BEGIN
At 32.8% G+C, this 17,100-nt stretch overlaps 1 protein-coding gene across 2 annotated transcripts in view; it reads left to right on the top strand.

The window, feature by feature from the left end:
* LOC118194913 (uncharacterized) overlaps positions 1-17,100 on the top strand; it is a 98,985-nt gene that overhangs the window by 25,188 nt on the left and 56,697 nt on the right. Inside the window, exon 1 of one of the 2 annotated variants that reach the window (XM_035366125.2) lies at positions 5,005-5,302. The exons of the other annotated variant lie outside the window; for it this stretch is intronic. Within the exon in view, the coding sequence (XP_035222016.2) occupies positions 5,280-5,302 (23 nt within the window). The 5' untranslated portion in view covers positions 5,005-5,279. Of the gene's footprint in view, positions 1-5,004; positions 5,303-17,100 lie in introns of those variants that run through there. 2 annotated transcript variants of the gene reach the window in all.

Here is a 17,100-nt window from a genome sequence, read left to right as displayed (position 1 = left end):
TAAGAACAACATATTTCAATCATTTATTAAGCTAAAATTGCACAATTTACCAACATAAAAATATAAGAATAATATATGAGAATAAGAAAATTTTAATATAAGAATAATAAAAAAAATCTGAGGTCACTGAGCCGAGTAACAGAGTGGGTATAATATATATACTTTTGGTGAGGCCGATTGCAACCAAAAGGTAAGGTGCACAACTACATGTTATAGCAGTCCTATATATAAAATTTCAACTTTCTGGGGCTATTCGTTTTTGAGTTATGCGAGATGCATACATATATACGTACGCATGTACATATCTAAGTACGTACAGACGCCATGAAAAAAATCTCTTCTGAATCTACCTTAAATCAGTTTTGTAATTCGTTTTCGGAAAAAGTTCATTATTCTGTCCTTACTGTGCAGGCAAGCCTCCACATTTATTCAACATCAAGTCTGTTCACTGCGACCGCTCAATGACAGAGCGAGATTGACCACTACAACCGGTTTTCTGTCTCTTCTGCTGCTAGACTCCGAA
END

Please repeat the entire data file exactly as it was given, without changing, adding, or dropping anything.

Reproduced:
At 32.8% G+C, this 17,100-nt stretch overlaps 1 protein-coding gene across 2 annotated transcripts in view; it reads left to right on the top strand.

The window, feature by feature from the left end:
* LOC118194913 (uncharacterized) overlaps positions 1-17,100 on the top strand; it is a 98,985-nt gene that overhangs the window by 25,188 nt on the left and 56,697 nt on the right. Inside the window, exon 1 of one of the 2 annotated variants that reach the window (XM_035366125.2) lies at positions 5,005-5,302. The exons of the other annotated variant lie outside the window; for it this stretch is intronic. Within the exon in view, the coding sequence (XP_035222016.2) occupies positions 5,280-5,302 (23 nt within the window). The 5' untranslated portion in view covers positions 5,005-5,279. Of the gene's footprint in view, positions 1-5,004; positions 5,303-17,100 lie in introns of those variants that run through there. 2 annotated transcript variants of the gene reach the window in all.

Here is a 17,100-nt window from a genome sequence, read left to right as displayed (position 1 = left end):
TAAGAACAACATATTTCAATCATTTATTAAGCTAAAATTGCACAATTTACCAACATAAAAATATAAGAATAATATATGAGAATAAGAAAATTTTAATATAAGAATAATAAAAAAAATCTGAGGTCACTGAGCCGAGTAACAGAGTGGGTATAATATATATACTTTTGGTGAGGCCGATTGCAACCAAAAGGTAAGGTGCACAACTACATGTTATAGCAGTCCTATATATAAAATTTCAACTTTCTGGGGCTATTCGTTTTTGAGTTATGCGAGATGCATACATATATACGTACGCATGTACATATCTAAGTACGTACAGACGCCATGAAAAAAATCTCTTCTGAATCTACCTTAAATCAGTTTTGTAATTCGTTTTCGGAAAAAGTTCATTATTCTGTCCTTACTGTGCAGGCAAGCCTCCACATTTATTCAACATCAAGTCTGTTCACTGCGACCGCTCAATGACAGAGCGAGATTGACCACTACAACCGGTTTTCTGTCTCTTCTGCTGCTAGACTCCGAA